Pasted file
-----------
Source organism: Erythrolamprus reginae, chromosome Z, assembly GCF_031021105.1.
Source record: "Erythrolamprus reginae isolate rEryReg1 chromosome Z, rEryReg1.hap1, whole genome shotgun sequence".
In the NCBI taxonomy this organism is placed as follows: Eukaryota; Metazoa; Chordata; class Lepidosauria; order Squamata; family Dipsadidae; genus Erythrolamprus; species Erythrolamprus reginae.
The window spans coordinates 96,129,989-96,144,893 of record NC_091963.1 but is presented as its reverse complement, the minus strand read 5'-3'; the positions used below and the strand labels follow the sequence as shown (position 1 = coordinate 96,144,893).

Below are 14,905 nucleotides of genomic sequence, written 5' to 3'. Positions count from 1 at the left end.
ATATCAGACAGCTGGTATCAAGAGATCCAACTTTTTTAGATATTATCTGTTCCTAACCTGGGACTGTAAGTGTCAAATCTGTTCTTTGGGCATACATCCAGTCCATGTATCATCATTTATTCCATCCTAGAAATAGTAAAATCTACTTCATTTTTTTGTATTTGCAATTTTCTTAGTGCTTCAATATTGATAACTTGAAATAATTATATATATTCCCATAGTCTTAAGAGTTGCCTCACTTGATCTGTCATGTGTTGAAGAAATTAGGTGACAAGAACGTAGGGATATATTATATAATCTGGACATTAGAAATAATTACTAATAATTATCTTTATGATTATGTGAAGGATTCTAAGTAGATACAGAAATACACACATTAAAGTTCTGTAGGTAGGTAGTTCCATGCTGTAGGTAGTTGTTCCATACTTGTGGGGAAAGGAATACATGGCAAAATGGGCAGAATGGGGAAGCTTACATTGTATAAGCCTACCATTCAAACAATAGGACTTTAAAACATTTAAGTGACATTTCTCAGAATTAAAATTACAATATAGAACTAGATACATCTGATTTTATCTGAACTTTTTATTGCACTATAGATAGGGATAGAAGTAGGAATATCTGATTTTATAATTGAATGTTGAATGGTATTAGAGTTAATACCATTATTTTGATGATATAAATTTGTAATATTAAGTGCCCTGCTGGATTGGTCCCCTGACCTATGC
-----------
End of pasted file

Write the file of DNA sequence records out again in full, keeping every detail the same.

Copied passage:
Source organism: Erythrolamprus reginae, chromosome Z, assembly GCF_031021105.1.
Source record: "Erythrolamprus reginae isolate rEryReg1 chromosome Z, rEryReg1.hap1, whole genome shotgun sequence".
In the NCBI taxonomy this organism is placed as follows: Eukaryota; Metazoa; Chordata; class Lepidosauria; order Squamata; family Dipsadidae; genus Erythrolamprus; species Erythrolamprus reginae.
The window spans coordinates 96,129,989-96,144,893 of record NC_091963.1 but is presented as its reverse complement, the minus strand read 5'-3'; the positions used below and the strand labels follow the sequence as shown (position 1 = coordinate 96,144,893).

Below are 14,905 nucleotides of genomic sequence, written 5' to 3'. Positions count from 1 at the left end.
ATATCAGACAGCTGGTATCAAGAGATCCAACTTTTTTAGATATTATCTGTTCCTAACCTGGGACTGTAAGTGTCAAATCTGTTCTTTGGGCATACATCCAGTCCATGTATCATCATTTATTCCATCCTAGAAATAGTAAAATCTACTTCATTTTTTTGTATTTGCAATTTTCTTAGTGCTTCAATATTGATAACTTGAAATAATTATATATATTCCCATAGTCTTAAGAGTTGCCTCACTTGATCTGTCATGTGTTGAAGAAATTAGGTGACAAGAACGTAGGGATATATTATATAATCTGGACATTAGAAATAATTACTAATAATTATCTTTATGATTATGTGAAGGATTCTAAGTAGATACAGAAATACACACATTAAAGTTCTGTAGGTAGGTAGTTCCATGCTGTAGGTAGTTGTTCCATACTTGTGGGGAAAGGAATACATGGCAAAATGGGCAGAATGGGGAAGCTTACATTGTATAAGCCTACCATTCAAACAATAGGACTTTAAAACATTTAAGTGACATTTCTCAGAATTAAAATTACAATATAGAACTAGATACATCTGATTTTATCTGAACTTTTTATTGCACTATAGATAGGGATAGAAGTAGGAATATCTGATTTTATAATTGAATGTTGAATGGTATTAGAGTTAATACCATTATTTTGATGATATAAATTTGTAATATTAAGTGCCCTGCTGGATTGGTCCCCTGACCTATGC